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First rule of patents: Do no harm to consumers

With the introduction of Rep. Goodlatte’s (R-Va.) patent reform bill today, the march for patent reform is moving forward. But a small, though growing, chorus is trying to halt this march under the guiding light that changes to the patent system should “do no harm.” As owners of patents, they parrot the meme that change might negatively impact their possessions and even their property rights.

They would do well to revisit the fundamental reason for having patents. The Patent Office does not grant patents for the fun of it, or to make a few people rich. Patents are conferred in the service of a larger aim: the aim of ensuring that the people at large have access to technology in a fair, competitive, and innovative marketplace. In acting as such, patents fulfill the mandate of the Constitution that the legislative branch “promote the progress of science and the useful arts.” Patents are granted, ultimately, for the benefit of the public.
And today, we see a patent system that has forgotten this fundamental principle.
{mosads}Nowhere is this clearer than in the area of patent litigation, where patent owners sue technology companies to extract what some have called an “innovation tax.” Unfortunate developments in the standards for patent quality have made it remarkably easy for patent owners to assert vague, questionable patents against software developers, small businesses, and even true inventors, and because the cost of litigation is so high, those accused of patent infringement are forced to pay the patent owners not based on the merits of the patent but rather to avoid protracted litigation that would run their companies into the ground.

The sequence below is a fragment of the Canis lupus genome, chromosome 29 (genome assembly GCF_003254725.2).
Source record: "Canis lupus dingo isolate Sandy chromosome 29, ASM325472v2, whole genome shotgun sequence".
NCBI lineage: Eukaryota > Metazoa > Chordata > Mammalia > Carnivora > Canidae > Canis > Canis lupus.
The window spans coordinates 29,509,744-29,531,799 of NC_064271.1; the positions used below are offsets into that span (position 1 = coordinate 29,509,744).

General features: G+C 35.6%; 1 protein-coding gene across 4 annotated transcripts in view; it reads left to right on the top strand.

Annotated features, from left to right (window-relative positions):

It should not be surprising that, when the law permits such abusive practices in litigation, greedy and scheming folks will build a “business” out of the abuses. That’s exactly what has happened: so-called “patent trolls” buy patents on the cheap and then threaten as many people as they can think of. So we have Innovatio IP Ventures suing coffee shops and hotels, Personal Audio, LLC threatening podcasters, and MPHJ Technologies going after just about anyone who uses a scanner.

Patent trolls get away with these destructive campaigns based on two facts. First, the vaguest, most unintelligible patents—the ones that contribute least to society’s store of knowledge—are the most costly to litigate and thus the most likely to trigger settlement payments. Second, small businesses, startups, retailers, and mom-and-pop stores are least able to put up the millions of dollars necessary to fight a patent case.
Both of these facts allow patent trolls to succeed, but neither of these facts help to advance the public interest. Indeed, the ability to assert incomprehensible patents against small businesses in order to demand a protection racket, the classic abusive practice by patent trolls, undoubtedly restrains innovation by harming our greatest innovators, the small businesses. Because of the patent litigation system in place today, the patent trolls are certainly richer, but society is just as certainly poorer.
So when numerous members of Congress, the White House, members of the judiciary, and commentators from across the spectrum all call for reasonable, logical reform of patent litigation, it should be a slam dunk argument. So it is alarming to me to hear a small cadre of voices for withholding patent reform, saying “don’t weaken intellectual property rights,” “patents could be inadvertently undermined,” or “do no harm” to the patent system—by leaving it alone and allowing the abuses to flourish, that firms like Intellectual Ventures spend huge sums of cash on lobbying to tie up these common-sense reforms.
Yes, there is a hypothetical possibility that tinkering with the patent system may have unintended consequences that could perhaps harm patent owners. But I see a different harm, a harm that is happening right now and that will continue absent any change: a harm to consumers, who are denied access to new, useful, and in modern life essential technologies, because of a system that allows patent owners to call the shots and dictate the marketplace. If we wish to do no harm to consumers, then we urgently need change in our patent system.

Duan is the director of Public Knowledge’s Patent Reform Project, where he focuses on patent policy and promoting technological innovation.


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